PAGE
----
Book Reviewed: At Jerusalem’s Gate: Poems of Easter – Nikki Grimes and David Frampton, Eerdmans’ Books for Young Readers, 2005
Recently, while writing about another book with illustrations by David Frampton, I came across his collaboration with the esteemed poet and Laura Ingalls Wilder Award recipient, Nikki Grimes. I read some selections online, and then ordered the book. I was deeply disappointed to read a work which is a disturbing repetition, even if its poetic language is sometimes beautiful, of some of the worst misrepresentations of Judaism and the life of Jesus I have read in a modern children’s book. At Jerusalem’s Gate was clearly not inspired by anti-Semitic rancor, but by Ms. Grimes’s deeply held Christian faith. However, I feel compelled to point out how insidious is her unquestioning acceptance of the Gospel narrative, especially those parts which depict Jesus’s fellow Jews in a way that led to centuries of brutal violence and oppression.
The Gospels were written between forty to sixty years after Jesus’s death, and the New Testament was not codified until around 140 C.E. By that time, early Christians were beginning to make inroads in proselytizing to Romans. Eventually, Christianity’s origins as a Jewish sect would be denied, and the Church insisted on emphasizing the demonic nature of the people who had supposedly denied their own Messiah, the Jews. An essential part of this myth, used to defend Christian persecution of the Jewish people, was the constant insistence that the Jews had killed Christ. Frequent reenactments of the torture and execution of Jesus in the form of Passion Plays, popular lore, and Christian teaching, inculcated hatred of Jews very deeply in the peoples of Europe and their colonies. Ultimately, even the anti-religious Nazis were able to exploit this disease to circumvent opposition to their policy of annihilation.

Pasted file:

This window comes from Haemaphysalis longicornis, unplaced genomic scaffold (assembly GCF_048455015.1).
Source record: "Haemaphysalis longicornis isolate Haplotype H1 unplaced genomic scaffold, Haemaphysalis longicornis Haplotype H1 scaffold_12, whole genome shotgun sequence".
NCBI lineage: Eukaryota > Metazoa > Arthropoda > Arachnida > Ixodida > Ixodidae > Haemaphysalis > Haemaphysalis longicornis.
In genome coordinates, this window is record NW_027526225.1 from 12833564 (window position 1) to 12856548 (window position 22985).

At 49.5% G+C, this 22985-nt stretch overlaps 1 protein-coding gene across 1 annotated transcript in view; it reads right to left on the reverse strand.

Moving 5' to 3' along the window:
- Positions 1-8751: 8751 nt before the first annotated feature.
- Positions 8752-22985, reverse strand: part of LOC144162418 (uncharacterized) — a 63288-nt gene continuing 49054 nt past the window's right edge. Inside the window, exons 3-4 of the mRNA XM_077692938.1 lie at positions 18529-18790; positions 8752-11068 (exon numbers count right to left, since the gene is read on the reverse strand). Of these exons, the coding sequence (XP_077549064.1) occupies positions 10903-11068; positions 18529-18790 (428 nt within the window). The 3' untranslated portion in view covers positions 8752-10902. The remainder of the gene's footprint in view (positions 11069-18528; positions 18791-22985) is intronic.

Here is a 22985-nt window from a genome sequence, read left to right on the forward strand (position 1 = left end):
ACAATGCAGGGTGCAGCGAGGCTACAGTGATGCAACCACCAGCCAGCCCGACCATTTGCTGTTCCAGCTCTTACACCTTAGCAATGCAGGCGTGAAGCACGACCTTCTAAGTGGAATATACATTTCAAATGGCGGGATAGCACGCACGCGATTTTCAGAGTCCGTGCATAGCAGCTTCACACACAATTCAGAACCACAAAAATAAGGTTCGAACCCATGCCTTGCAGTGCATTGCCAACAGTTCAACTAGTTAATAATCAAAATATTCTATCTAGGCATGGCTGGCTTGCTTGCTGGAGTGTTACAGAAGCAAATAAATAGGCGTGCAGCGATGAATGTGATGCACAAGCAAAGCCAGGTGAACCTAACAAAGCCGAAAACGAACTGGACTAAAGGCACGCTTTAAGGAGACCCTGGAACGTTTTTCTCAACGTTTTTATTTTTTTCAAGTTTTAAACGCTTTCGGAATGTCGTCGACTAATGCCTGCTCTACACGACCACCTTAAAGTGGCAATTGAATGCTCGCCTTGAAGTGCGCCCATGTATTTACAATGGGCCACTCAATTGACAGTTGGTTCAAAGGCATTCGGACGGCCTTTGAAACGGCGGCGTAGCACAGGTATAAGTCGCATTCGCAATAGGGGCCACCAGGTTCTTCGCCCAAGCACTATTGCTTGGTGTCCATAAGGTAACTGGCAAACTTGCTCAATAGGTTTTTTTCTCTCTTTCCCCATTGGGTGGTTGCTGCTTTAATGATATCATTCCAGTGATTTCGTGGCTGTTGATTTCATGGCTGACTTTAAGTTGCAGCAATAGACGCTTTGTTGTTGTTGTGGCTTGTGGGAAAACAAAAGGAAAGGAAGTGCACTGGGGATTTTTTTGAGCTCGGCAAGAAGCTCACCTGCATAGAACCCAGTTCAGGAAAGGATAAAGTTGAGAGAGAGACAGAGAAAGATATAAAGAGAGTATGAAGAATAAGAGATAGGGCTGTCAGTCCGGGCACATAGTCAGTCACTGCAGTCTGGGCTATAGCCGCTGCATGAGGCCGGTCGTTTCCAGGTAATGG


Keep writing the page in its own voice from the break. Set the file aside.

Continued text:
I would like to quote from these poems and point out how several anti-Semitic tropes form the core of Ms. Grimes’s story, one that is meant to teach children about Easter. Children will learn from this book that the Jewish people and their leaders were greedy and cruel, and deliberately sought the death of Jesus.
“A Conspiracy of Priests” refers to the Jewish religious leaders, the “Pharisees and Sadducees,” and their ostensible hatred for Jesus. The introduction to the poem claims that “few, in any, questioned their spiritual headship – until a man named Jesus came along.” This is untrue. First century Palestine was rife with conflict as Jews tried to cope with Roman subjugation in different ways. In fact, the Priestly Sadducees and the proto-Rabbinic Pharisees were constantly at odds, and Jesus was not the only, first, or last Jew to question the authority of either or both of these sects. The poem, accompanied by Frampton’s woodcut of three menacing priests holding money and other valuable goods, tells the reader that they are determined to get rid of Jesus, and ensure that he will not receive the tithes (money), which they expect.
“The Gathering” may be the most toxic poem in the collection. Jesus is arrested and taken to the home of Caiaphas, the high priest, in preparation for his trial by the Jewish religious court, the Sanhedrin. The view of Caiaphas as an arch villain is essential to the Gospel narrative, especially as later the Romans, the real villains, would come to accept Christianity and spread it around the world, while the Jews continued to refuse to abandon their faith. This is a direct quote from Ms. Grimes’s preface to the poem: